Opals would make Martians feel at home in Australia: study
A recent research paper published by University of Sydney Associate Professor Patrice F. Rey suggests that if Martians were to land anywhere on Earth, they would likely do it in Australia as they would feel at home.
In his article Opalisation of the Great Artesian Basin: an Australian story with a Martian twist, published this week at the Australian Journal of Earth Sciences, Rey exposes a unique set of attributes that suggest the country’s red centre is a close analogue for Mars’ surface.
He also explains how that unusual weathering led to the formation of precious opals, Down Under’s national gemstone, which has been mined in central Australia for over a century.
Opals formation at shallow depths, and why it can mostly be found in central Australia – yet hardly anywhere else on Earth – has remained a mystery. Rey discovered some key evidence to explains how and why the occurrence happens.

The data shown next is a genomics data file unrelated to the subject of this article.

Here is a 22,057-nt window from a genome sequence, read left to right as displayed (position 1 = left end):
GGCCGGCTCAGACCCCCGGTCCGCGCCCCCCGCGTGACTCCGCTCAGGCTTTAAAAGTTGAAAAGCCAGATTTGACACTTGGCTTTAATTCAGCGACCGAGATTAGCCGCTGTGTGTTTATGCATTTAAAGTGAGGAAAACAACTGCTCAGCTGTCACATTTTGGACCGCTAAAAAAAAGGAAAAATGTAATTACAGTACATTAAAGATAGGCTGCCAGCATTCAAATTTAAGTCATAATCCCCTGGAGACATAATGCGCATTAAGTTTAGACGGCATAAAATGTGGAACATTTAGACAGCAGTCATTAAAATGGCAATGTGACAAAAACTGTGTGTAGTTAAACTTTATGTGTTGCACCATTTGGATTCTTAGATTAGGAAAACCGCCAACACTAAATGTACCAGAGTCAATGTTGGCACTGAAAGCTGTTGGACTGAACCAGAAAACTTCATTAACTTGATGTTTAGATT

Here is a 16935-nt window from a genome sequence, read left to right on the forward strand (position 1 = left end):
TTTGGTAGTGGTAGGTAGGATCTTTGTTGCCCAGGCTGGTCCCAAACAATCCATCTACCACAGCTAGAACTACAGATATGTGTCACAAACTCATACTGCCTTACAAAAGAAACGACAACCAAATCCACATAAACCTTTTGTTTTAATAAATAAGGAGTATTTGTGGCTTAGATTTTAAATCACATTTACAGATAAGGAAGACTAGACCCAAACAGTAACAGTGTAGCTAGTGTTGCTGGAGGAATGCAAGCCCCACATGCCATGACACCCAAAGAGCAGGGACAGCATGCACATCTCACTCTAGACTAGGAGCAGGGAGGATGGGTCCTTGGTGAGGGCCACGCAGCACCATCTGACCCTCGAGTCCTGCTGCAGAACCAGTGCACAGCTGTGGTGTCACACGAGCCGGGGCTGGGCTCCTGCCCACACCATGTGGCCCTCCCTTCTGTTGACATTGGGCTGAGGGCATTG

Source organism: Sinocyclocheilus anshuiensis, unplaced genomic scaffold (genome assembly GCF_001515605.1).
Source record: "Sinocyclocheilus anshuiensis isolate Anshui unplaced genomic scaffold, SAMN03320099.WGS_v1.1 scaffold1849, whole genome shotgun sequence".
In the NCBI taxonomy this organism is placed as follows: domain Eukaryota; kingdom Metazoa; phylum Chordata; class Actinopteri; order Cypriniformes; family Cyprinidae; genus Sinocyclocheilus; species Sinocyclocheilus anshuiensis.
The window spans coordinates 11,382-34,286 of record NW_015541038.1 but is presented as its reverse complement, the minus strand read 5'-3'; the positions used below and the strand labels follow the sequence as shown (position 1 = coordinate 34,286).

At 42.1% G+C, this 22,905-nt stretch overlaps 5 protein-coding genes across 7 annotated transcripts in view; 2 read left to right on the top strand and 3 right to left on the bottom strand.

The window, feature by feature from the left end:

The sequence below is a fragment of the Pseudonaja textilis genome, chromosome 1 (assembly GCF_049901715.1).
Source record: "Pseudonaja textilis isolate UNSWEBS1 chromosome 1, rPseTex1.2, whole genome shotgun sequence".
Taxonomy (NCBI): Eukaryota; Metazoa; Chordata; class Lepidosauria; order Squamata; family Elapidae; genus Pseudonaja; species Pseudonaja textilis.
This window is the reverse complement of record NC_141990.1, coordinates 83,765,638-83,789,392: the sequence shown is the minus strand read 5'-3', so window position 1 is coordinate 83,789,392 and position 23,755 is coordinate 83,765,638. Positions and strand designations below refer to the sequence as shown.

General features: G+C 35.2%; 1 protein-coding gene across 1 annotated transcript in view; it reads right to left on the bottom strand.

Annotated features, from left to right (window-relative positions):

The formation of Australian opal, he says, was due to an extraordinary episode of acidic weathering during the drying out of the central Australian landscape that followed the regression of the Eromanga Sea 100 years ago.
That caused an "extraordinary episode of acidic weathering,” which is vary rare on Earth. As a result, pyrite minerals, commonly referred to as fool's gold, began releasing sulphuric acid.
Central Australia is believed to be the only place on earth where acidic weathering of that scale took place.
The only other area where similar conditions have been observed is on the surface of Mars, the expert said.
NASA discovered non-precious opal deposits on the red planet in 2008.
Australia produces 95% of the world's opals.
Image: Opal mining in Coober Pedy, Australia. Shutterstock/ Markus Gann